When your work life and personal life are out of balance, your stress level is likely to soar. Use these practical strategies to restore harmony.

By Mayo Clinic Staff

There was a time when the boundaries between work and home were fairly clear. Today, however, work is likely to invade your personal life — and maintaining work-life balance is no simple task.

This might be especially true if you're concerned about losing your job due to restructuring, layoffs or other factors. Technology that enables constant connection to work can eat into time at home. Work-life balance can be especially difficult for parents of young children; almost 60 percent of employed first-time mothers in the United States return to work within 12 weeks after childbirth.

Still, work-life balance isn't out of reach. Start by evaluating your relationship to work. Then apply specific strategies to help you strike a healthier balance.

It can be tempting to rack up hours at work, especially if you're trying to earn a promotion or manage an ever-increasing workload — or simply keeping your head above water. If you're spending most of your time working, though, your home life will take a hit.

Consider the consequences of poor work-life balance:

  • Fatigue. When you're tired, your ability to work productively and think clearly might suffer — which could take a toll on your professional reputation or lead to dangerous or costly mistakes.
  • Poor health. Stress is associated with adverse effects on the immune system and can worsen the symptoms you experience from any medical condition. Stress also puts you at risk of substance abuse.
  • Lost time with friends and loved ones. If you're working too much, you might miss important family events or milestones. This can leave you feeling left out and might harm relationships with your loved ones. It's also difficult to nurture friendships if you're always working.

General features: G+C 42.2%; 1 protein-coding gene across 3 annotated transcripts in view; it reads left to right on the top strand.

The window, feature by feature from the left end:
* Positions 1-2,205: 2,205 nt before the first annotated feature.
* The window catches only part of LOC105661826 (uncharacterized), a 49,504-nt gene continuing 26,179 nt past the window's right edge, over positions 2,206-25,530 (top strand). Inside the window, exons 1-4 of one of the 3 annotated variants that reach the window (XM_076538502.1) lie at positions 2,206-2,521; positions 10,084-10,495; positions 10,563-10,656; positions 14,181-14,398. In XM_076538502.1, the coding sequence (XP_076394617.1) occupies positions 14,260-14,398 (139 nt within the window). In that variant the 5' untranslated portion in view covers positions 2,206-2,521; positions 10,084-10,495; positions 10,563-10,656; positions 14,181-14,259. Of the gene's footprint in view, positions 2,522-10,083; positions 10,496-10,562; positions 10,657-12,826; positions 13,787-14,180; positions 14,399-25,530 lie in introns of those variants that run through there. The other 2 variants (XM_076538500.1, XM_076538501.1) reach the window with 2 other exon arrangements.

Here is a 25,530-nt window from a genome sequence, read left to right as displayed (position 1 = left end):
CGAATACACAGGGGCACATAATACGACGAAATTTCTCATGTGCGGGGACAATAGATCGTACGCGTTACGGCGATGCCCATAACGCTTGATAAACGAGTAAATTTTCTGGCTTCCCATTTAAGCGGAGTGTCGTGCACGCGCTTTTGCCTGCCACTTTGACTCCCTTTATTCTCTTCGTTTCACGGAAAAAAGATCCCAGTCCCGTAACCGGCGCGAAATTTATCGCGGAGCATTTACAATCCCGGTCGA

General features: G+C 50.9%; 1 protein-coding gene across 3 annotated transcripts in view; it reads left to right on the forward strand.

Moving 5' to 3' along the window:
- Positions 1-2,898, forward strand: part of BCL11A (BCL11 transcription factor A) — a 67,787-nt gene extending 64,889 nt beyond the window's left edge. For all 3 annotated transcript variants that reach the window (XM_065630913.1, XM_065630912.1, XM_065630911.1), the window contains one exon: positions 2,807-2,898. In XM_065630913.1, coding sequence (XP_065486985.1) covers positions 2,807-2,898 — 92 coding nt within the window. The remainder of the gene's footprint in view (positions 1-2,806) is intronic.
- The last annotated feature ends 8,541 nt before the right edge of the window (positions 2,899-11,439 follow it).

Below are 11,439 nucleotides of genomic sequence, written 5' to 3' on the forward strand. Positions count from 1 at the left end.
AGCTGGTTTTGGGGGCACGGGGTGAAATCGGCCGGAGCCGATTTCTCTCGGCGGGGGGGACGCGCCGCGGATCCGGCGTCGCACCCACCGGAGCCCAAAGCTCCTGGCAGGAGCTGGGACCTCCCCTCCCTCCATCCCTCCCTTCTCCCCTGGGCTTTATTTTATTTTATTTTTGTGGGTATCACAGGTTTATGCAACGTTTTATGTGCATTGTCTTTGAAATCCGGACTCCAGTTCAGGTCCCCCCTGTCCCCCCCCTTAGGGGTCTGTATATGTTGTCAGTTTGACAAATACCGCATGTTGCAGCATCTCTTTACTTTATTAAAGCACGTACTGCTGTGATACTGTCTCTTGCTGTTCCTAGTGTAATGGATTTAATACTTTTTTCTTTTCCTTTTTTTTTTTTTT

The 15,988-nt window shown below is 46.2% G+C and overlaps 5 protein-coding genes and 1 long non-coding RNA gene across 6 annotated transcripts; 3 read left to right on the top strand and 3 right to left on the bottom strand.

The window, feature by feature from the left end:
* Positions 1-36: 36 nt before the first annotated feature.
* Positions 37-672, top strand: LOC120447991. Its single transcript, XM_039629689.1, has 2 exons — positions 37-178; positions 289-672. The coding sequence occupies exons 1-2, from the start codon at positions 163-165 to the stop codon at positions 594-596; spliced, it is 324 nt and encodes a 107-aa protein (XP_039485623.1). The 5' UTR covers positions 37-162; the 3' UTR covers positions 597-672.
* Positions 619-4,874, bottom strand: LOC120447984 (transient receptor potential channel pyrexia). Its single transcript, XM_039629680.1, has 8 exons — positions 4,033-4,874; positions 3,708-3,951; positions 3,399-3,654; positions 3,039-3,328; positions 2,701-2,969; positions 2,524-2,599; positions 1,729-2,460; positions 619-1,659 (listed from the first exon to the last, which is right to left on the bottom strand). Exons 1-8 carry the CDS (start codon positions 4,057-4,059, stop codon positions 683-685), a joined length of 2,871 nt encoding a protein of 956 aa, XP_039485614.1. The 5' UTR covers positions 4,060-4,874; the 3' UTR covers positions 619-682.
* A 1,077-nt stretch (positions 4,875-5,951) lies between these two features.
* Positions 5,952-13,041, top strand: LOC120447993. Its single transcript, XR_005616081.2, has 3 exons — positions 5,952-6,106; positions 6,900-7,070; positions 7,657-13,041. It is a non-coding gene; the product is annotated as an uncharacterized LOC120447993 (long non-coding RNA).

• Increased expectations. If you regularly work extra hours, you might be given more responsibility — which could lead to additional concerns and challenges.

As long as you're working, juggling the demands of career and personal life will probably be an ongoing challenge. But if you can learn both to set limits and look after yourself, you can achieve the work-life balance that's best for you:

Setting limits

You can't manufacture time. If you don't set limits, then work or other obligations can leave you with no time for the activities and relationships you enjoy. Consider these ideas:

  • Track your time. Pay attention to your daily tasks, including work-related and personal activities. Decide what's necessary and what satisfies you the most.
  • Manage your time. Cut or delegate activities you don't enjoy or can't handle — or share your concerns and possible solutions with your employer or others. Organize household tasks efficiently, such as running errands in batches or doing a load of laundry every day; don't save all the laundry for your day off. Do what needs to be done and let the rest go.
  • Make a list. Put family events on a weekly calendar, and keep a daily to-do list at home and at work. Having a plan helps you maintain focus. When you don't have a plan, it's easy to be sucked into the plans and priorities of others.